Nearly a quarter of defendants in San Francisco County's jail population awaiting trial are being held past their original trial deadlines, with some waiting years for their case to be heard, the Guardian reports. In the early months of the pandemic, 68 people were jailed past their trial deadlines. In January that number had risen to nearly 250. Hundreds more are awaiting trial out of custody. California law guarantees a speedy trial, which is defined as 30 to 60 days after arraignment depending on the nature of the crime. Court backlogs have rendered such deadlines functionally impossible, which in some cases has led to long waits in jail and serious deterioration of inmates' mental and physical health. In response, Mano Raju, the San Francisco Public Defender, filed a lawsuit last year alleging that the superior court is violating people’s constitutional right to a speedy trial. Former inmate Robert Brewer said, “You’re supposed to be innocent until proven guilty, but you’re treated as if you’ve already been sentenced." Brewer was found not guilty of homicide in May 2021 after being held more than five months past his original trial date. He says that the experience of incarceration continues to affect his mental health.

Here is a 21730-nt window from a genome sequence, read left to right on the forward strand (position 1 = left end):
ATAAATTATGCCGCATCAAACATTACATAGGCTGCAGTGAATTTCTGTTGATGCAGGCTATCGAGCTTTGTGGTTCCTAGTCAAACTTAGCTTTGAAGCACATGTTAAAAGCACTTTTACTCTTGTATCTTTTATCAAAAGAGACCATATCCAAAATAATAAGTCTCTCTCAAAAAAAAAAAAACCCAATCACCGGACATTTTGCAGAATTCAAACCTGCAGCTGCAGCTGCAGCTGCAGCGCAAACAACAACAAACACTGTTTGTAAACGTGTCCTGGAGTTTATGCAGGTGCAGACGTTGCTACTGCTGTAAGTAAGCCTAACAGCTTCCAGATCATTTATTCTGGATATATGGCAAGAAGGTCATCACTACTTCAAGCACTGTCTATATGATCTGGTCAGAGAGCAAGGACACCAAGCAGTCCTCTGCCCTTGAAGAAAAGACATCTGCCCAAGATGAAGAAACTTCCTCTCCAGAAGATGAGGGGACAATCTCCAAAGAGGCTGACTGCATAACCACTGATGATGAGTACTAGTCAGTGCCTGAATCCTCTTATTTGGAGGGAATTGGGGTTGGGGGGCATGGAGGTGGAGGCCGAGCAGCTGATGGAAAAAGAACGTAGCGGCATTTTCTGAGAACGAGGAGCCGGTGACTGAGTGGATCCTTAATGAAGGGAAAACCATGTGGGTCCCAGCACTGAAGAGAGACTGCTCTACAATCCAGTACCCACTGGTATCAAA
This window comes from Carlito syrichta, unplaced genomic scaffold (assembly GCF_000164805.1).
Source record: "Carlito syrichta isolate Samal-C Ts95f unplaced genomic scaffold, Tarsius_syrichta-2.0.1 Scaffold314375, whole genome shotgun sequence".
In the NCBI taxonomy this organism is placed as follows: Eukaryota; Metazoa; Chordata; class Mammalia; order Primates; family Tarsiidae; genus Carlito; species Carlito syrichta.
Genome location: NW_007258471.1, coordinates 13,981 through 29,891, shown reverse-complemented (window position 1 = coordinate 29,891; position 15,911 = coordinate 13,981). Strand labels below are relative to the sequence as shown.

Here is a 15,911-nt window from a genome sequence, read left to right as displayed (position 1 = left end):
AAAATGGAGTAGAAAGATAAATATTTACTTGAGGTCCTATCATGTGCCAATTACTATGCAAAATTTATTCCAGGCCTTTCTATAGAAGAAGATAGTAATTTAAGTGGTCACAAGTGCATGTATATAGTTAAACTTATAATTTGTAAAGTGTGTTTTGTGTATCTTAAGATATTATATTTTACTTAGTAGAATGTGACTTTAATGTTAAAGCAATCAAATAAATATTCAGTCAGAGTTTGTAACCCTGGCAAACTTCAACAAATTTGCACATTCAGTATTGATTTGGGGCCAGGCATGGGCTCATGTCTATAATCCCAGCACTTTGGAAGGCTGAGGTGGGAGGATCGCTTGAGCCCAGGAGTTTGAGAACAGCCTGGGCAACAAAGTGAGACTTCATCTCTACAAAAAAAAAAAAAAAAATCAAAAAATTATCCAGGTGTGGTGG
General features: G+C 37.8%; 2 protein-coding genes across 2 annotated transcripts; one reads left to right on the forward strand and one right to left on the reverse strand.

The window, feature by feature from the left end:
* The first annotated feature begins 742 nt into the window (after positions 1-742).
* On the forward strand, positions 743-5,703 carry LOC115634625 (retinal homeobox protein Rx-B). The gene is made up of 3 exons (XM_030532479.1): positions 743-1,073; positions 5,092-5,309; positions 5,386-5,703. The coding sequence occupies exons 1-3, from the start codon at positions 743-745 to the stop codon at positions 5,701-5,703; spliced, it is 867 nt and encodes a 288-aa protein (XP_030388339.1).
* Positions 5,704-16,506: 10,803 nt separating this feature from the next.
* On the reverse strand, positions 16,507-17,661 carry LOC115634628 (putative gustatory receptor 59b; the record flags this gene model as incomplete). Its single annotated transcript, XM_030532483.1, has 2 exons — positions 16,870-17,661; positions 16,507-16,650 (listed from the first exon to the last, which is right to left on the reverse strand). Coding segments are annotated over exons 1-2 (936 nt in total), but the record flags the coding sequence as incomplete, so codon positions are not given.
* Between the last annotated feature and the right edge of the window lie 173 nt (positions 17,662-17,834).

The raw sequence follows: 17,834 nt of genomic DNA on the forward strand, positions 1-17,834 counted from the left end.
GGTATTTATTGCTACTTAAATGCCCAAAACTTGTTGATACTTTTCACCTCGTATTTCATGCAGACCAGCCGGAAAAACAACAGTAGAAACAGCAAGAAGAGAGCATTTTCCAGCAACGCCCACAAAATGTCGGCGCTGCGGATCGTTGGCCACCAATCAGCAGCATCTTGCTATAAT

Many who have been incarcerated over the last two years have held to deal with COVID-19 prevention measures akin to high-security. Some inmates claimed that they were allowed out of their cells for less than an hour a day during outbreaks of the virus. Brewer claimed that he was allowed to leave his cell to shower only once every two to three days after his cellmate contracted COVID-19. The Sheriff's department confirmed that during some periods inmates were held in their cells for 23 hours a day due to “social distancing protocols, quarantine protocols, isolation protocols, disciplinary action, administrative segregation, and staffing shortages." In February, Raju filed a petition in a California appeals court asking that courts in San Francisco be forced to take steps to prioritize criminal trials. “How long it will take to address the backlog depends on what the court is willing to do,” he said. “There is a lack of urgency.” Additionally, the public defender’s office and the San Francisco district attorney have called on the court to make more rooms available for criminal trials in the courthouse.